The United States will hit Russia with its harshest economic sanctions yet if President Vladimir Putin invades Ukraine, the top US diplomat has said.
In the strongest US warning yet about the crisis, Anthony Blinken voiced deep concern about a build-up of tens of thousands of Russian forces around Ukraine coupled with a more than ten-fold spike in disinformation, falsely painting the Ukrainian government as the aggressor.
The same blend of military power and fake news spread online took place in the run up to Russia’s 2014 annexation of Crimea and conflict in eastern Ukraine.
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“In recent weeks, Russia has stepped up planning for potential military action in Ukraine, including positioning tens of thousands of additional combat forces near the Ukrainian border,” the US secretary of state said on Wednesday, following a meeting with NATO foreign ministers in the Baltic state of Latvia.
“We’ve made it clear to the Kremlin that we will respond resolutely, including with a range of high impact economic measures that we have refrained from using in the past,” he said.
Russia seized the Crimean peninsula from Ukraine in 2014 but denies aggressive intent in the current standoff, claiming it is responding to threatening behaviour by NATO and Kiev.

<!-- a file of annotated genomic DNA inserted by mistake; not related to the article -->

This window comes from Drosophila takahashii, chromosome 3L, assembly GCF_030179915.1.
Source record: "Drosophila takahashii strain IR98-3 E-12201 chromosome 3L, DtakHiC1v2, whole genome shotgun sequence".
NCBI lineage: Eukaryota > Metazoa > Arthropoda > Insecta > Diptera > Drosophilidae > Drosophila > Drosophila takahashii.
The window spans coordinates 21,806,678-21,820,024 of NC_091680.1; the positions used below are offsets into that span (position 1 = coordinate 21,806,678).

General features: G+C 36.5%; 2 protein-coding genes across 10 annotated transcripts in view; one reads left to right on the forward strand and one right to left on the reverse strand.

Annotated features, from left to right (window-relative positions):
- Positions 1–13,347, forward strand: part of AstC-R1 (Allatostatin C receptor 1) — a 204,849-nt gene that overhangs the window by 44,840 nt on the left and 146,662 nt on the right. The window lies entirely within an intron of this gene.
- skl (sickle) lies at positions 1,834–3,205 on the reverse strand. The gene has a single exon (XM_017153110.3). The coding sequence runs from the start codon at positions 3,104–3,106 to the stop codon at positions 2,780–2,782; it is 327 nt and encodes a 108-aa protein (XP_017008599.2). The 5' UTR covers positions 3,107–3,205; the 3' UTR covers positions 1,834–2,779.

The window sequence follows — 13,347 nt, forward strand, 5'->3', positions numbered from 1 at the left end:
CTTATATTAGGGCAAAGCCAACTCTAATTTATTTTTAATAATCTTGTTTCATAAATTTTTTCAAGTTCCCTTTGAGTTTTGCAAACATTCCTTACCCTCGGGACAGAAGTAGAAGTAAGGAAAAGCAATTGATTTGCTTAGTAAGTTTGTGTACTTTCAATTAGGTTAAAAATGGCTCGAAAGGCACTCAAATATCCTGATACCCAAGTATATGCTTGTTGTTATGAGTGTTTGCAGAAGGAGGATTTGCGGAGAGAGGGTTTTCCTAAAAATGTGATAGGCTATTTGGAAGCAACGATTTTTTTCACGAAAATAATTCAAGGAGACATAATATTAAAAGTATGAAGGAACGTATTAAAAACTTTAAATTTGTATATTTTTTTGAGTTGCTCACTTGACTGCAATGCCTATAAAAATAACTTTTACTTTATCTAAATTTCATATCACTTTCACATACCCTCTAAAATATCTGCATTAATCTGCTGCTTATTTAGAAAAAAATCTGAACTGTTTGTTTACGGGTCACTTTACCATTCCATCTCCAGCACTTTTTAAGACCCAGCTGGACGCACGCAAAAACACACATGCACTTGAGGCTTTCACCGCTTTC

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President Putin, speaking in Moscow, said Russia wanted serious negotiations with the United States and its allies to extract legal guarantees that would rule out any further NATO moves to the east and the deployment of weapons systems close to Russia.
But Jens Stoltenberg, the NATO secretary general, made clear any attempt by Moscow to restrict the choices of an independent country like Ukraine – which has requested to join the alliance – was unacceptable.
“Russia has no veto, Russia as no say and Russia has no right to establish a sphere of influence to try to control their neighbours,” he said, during a news conference in the Latvian capital of Riga.
Mr Blinken is due to meet his Russian counterpart, Sergei Lavrov, at the sidelines of another international meeting taking place in Stockholm on Thursday.
The US diplomat said while Mr Putin was putting in place the capacity to launch a military attack on Ukraine, it was not yet known if a decision had been taken to invade.
He also gave an indication of the diplomatic activity going on behind the scenes to de-escalate tensions, confirming that Bill Burns, the director of the Central Intelligence Agency (CIA), had held a rare meeting with President Putin in Moscow last month.
Mr Blinken said there was “tremendous solidarity” within the 30-member NATO alliance in willingness to pursue strong measures if Russia does choose to move again on Ukraine.
“Should Russia reject diplomacy and reinvade Ukraine, we will be prepared to act,” he said.